Guess what, it had to pay lots of money for the use of the intellectual property which made the sales so valuable in the first place. This would have reduced its profits taxable in Ireland to a modest figure. However, it would appear that the payments (for use of intellectual property) were made to the Irish registered HQ company, which was effectively stateless and not liable to taxation in Ireland. Therefore this company was able to receive income from its Irish branch and pay little, if any tax. (The mechanics of how profits are allocated to a branch are not as simple as this, but the net effect is similar)

Remember that an Irish branch is legally an offshoot of its parent company, rather than being a separate legal entity, even though for Irish taxation purposes they are treated as separate entities. Based on the legal relationship, it is assumed that the EU Commission was able to argue that they were a single entity and calculated the tiny percentage of tax paid to Ireland by dividing the taxation paid by the branch (at 12½% of its taxable profits) by the taxable profits of both the branch and the Irish registered (but not Irish taxable) profits of the HQ company.

Had Apple structured its Irish affairs in the manner used by other multinationals, by using a second company (i.e “the double Irish”), rather than a branch office, the EU Commission might have found it more difficult to argue its case.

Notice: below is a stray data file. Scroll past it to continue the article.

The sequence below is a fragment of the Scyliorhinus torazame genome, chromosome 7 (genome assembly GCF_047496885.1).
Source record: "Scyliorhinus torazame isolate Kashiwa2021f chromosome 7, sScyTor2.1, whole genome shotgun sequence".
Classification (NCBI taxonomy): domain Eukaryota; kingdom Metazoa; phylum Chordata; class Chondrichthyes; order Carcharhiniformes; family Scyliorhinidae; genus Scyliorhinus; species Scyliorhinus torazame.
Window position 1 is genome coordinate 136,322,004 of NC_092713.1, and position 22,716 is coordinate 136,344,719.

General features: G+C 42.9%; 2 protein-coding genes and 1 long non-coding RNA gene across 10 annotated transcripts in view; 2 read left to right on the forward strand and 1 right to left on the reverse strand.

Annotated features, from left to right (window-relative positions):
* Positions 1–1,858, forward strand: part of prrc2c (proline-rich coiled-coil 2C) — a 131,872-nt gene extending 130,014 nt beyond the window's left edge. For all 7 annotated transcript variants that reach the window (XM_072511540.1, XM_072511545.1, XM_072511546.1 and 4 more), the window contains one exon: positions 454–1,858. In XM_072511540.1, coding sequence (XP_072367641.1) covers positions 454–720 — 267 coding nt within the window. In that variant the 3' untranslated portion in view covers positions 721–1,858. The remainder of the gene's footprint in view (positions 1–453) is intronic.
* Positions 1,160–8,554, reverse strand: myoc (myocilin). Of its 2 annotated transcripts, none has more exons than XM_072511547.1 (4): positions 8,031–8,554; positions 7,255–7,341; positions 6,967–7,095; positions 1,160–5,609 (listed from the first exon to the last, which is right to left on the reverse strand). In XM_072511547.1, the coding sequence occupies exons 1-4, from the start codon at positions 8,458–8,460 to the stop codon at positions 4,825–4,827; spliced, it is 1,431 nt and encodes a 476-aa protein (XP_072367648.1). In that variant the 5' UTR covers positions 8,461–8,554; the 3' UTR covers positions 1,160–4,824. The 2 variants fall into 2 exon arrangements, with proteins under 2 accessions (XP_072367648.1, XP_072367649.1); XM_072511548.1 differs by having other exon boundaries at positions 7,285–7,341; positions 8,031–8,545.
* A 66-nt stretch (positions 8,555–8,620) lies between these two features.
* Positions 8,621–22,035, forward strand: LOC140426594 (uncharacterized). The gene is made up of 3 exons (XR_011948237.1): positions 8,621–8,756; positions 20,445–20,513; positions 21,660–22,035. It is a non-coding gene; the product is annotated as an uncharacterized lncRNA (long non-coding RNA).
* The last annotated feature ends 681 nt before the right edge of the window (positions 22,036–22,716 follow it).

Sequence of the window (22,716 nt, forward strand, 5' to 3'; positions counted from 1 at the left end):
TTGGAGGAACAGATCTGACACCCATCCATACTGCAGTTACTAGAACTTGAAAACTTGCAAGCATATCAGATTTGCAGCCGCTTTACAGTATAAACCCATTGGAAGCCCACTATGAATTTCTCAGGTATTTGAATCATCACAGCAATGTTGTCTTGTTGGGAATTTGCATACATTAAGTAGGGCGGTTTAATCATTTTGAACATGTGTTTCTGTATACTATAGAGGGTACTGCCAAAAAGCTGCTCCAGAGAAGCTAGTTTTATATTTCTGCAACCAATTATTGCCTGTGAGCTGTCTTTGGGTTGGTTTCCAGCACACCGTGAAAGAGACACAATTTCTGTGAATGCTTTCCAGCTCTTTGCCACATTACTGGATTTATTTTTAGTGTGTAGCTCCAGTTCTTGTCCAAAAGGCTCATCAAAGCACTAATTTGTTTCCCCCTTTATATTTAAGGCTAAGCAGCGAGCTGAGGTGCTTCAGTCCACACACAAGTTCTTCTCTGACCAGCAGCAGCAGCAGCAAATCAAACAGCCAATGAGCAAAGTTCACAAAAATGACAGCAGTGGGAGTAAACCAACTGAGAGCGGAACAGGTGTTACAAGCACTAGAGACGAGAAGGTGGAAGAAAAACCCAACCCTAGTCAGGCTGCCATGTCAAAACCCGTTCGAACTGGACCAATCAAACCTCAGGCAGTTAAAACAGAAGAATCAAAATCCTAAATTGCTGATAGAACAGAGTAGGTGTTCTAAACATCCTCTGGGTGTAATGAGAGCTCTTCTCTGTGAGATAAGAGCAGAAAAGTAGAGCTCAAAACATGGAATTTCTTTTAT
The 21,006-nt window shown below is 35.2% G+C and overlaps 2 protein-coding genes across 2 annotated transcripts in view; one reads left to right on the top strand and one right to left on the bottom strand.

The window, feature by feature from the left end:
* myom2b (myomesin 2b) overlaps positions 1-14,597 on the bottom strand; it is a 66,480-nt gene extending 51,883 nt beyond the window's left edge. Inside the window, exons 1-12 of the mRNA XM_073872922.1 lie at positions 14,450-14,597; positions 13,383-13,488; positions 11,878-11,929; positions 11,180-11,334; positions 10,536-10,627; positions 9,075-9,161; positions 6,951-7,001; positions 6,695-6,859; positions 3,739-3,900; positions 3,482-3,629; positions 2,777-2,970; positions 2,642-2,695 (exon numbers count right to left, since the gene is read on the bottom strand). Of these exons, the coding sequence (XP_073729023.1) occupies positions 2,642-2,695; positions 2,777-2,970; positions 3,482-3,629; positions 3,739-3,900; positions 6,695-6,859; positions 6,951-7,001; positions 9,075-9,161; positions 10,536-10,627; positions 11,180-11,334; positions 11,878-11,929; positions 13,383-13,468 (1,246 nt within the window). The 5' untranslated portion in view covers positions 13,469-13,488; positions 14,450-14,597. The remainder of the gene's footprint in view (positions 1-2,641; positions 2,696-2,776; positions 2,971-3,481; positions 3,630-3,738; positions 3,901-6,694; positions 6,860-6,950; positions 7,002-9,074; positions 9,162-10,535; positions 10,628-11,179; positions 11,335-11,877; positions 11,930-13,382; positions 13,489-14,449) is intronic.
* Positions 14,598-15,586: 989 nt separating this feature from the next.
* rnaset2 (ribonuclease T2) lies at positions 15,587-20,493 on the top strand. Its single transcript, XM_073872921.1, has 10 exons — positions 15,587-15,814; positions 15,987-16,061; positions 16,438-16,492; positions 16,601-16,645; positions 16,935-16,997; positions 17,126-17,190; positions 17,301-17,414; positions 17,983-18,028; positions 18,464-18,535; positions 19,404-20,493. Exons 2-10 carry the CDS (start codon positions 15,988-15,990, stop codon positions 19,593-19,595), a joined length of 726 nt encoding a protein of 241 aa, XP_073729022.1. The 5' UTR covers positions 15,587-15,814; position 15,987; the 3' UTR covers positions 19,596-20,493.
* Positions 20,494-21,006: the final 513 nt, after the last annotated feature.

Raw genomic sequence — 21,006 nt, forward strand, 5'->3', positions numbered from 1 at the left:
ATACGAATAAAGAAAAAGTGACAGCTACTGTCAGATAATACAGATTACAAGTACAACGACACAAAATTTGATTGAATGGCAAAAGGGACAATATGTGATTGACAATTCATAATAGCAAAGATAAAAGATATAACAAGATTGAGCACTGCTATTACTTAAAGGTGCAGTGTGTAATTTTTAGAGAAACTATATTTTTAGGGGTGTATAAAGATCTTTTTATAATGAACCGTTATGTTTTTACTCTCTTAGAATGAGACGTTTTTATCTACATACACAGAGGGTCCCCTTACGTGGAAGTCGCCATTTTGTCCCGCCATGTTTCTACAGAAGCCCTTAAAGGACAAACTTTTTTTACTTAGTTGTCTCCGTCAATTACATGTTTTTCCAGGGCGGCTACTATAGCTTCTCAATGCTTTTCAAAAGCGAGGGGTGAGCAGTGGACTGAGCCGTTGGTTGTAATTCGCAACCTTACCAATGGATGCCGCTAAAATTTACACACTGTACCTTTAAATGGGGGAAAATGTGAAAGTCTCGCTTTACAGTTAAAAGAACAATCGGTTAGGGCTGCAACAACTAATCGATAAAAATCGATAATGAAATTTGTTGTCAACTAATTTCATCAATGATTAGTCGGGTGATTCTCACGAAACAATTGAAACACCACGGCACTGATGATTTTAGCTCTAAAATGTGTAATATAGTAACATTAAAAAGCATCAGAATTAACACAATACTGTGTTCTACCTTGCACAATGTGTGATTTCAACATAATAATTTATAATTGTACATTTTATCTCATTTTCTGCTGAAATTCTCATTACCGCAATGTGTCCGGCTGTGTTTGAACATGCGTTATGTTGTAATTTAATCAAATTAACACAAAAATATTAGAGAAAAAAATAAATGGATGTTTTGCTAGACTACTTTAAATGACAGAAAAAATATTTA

State Aid to Apple?

Finally, how did the Irish state manage to find itself being accused of providing illegal state aid to Apple ?

Ireland is accused of having provided a tax ruling to Apple which facilitated the manner in which it allocated its profits between the branch and its Irish registered, but not Irish taxable, HQ company. According to the EU Commission, Apple was provided with some comfort (in 1991 and 2007) in relation to the manner in which it allocated the charge to its Irish branch for the use of its intellectual property. As mentioned earlier, this appears to have been the method by which profits of its Irish branch were reduced, and effectively transferred to its (stateless) HQ company.

While not currently (November 2016) public knowledge, Ireland is likely to have provided comfort to Apple that its HQ company would not be deemed to be tax resident in Ireland. This is consistent with the principle that management and control was exercised outside Ireland and it was not trading in Ireland.

In conclusion, did Ireland do anything to justify a charge of providing illegal state aid to Apple?

In my opinion, there is little doubt that Apple structured its Irish affairs to avoid paying taxation. However I find it hard to understand how the Irish state can be accused, let alone found guilty, of failing to implement generally accepted taxation principles. Perhaps it can be accused of having ‘turned a blind eye’ to the existence of stateless companies. However, it is not the only country to have done so, and a country containing 1% of the EU’s population cannot be expected to take the lead in such complex global taxation issues.

John O’Keefe

John is a member of CAIM – Chartered Accountants Interim Managers. He helps businesses (particularly those with foreign owners) to get established and navigate their way around the Irish taxation system. He has particular expertise helping businesses with trading activities outside Ireland.

View and contact John via his CAIM professional profile